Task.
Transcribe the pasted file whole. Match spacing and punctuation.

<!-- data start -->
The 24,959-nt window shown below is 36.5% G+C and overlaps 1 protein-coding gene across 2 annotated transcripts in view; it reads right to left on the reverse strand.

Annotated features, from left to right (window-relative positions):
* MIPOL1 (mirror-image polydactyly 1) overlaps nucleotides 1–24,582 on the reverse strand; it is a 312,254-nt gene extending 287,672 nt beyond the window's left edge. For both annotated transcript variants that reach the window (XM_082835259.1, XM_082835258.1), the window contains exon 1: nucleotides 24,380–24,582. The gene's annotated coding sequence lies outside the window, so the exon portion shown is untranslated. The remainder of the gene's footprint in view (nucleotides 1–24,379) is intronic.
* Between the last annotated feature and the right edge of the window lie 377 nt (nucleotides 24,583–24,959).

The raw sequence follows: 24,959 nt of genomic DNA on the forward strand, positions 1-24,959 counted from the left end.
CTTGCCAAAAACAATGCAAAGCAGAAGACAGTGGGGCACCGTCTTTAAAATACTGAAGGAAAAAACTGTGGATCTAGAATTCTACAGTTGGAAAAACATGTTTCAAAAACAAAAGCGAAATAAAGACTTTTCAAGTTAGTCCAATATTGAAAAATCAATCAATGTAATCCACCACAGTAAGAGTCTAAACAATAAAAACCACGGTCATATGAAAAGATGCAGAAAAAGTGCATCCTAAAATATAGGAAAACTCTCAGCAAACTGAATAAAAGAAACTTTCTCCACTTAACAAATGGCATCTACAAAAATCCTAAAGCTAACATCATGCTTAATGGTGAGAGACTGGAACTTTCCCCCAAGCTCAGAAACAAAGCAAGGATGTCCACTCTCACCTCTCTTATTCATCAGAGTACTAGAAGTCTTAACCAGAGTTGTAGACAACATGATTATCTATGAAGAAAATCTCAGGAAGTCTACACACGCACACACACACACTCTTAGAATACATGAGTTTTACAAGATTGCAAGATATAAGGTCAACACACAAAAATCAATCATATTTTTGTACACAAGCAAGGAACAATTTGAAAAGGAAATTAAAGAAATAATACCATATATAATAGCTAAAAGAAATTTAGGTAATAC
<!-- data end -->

The 24,959-nt window shown below is 36.5% G+C and overlaps 1 protein-coding gene across 2 annotated transcripts in view; it reads right to left on the reverse strand.

Annotated features, from left to right (window-relative positions):
* MIPOL1 (mirror-image polydactyly 1) overlaps nucleotides 1–24,582 on the reverse strand; it is a 312,254-nt gene extending 287,672 nt beyond the window's left edge. For both annotated transcript variants that reach the window (XM_082835259.1, XM_082835258.1), the window contains exon 1: nucleotides 24,380–24,582. The gene's annotated coding sequence lies outside the window, so the exon portion shown is untranslated. The remainder of the gene's footprint in view (nucleotides 1–24,379) is intronic.
* Between the last annotated feature and the right edge of the window lie 377 nt (nucleotides 24,583–24,959).

The raw sequence follows: 24,959 nt of genomic DNA on the forward strand, positions 1-24,959 counted from the left end.
CTTGCCAAAAACAATGCAAAGCAGAAGACAGTGGGGCACCGTCTTTAAAATACTGAAGGAAAAAACTGTGGATCTAGAATTCTACAGTTGGAAAAACATGTTTCAAAAACAAAAGCGAAATAAAGACTTTTCAAGTTAGTCCAATATTGAAAAATCAATCAATGTAATCCACCACAGTAAGAGTCTAAACAATAAAAACCACGGTCATATGAAAAGATGCAGAAAAAGTGCATCCTAAAATATAGGAAAACTCTCAGCAAACTGAATAAAAGAAACTTTCTCCACTTAACAAATGGCATCTACAAAAATCCTAAAGCTAACATCATGCTTAATGGTGAGAGACTGGAACTTTCCCCCAAGCTCAGAAACAAAGCAAGGATGTCCACTCTCACCTCTCTTATTCATCAGAGTACTAGAAGTCTTAACCAGAGTTGTAGACAACATGATTATCTATGAAGAAAATCTCAGGAAGTCTACACACGCACACACACACACTCTTAGAATACATGAGTTTTACAAGATTGCAAGATATAAGGTCAACACACAAAAATCAATCATATTTTTGTACACAAGCAAGGAACAATTTGAAAAGGAAATTAAAGAAATAATACCATATATAATAGCTAAAAGAAATTTAGGTAATAC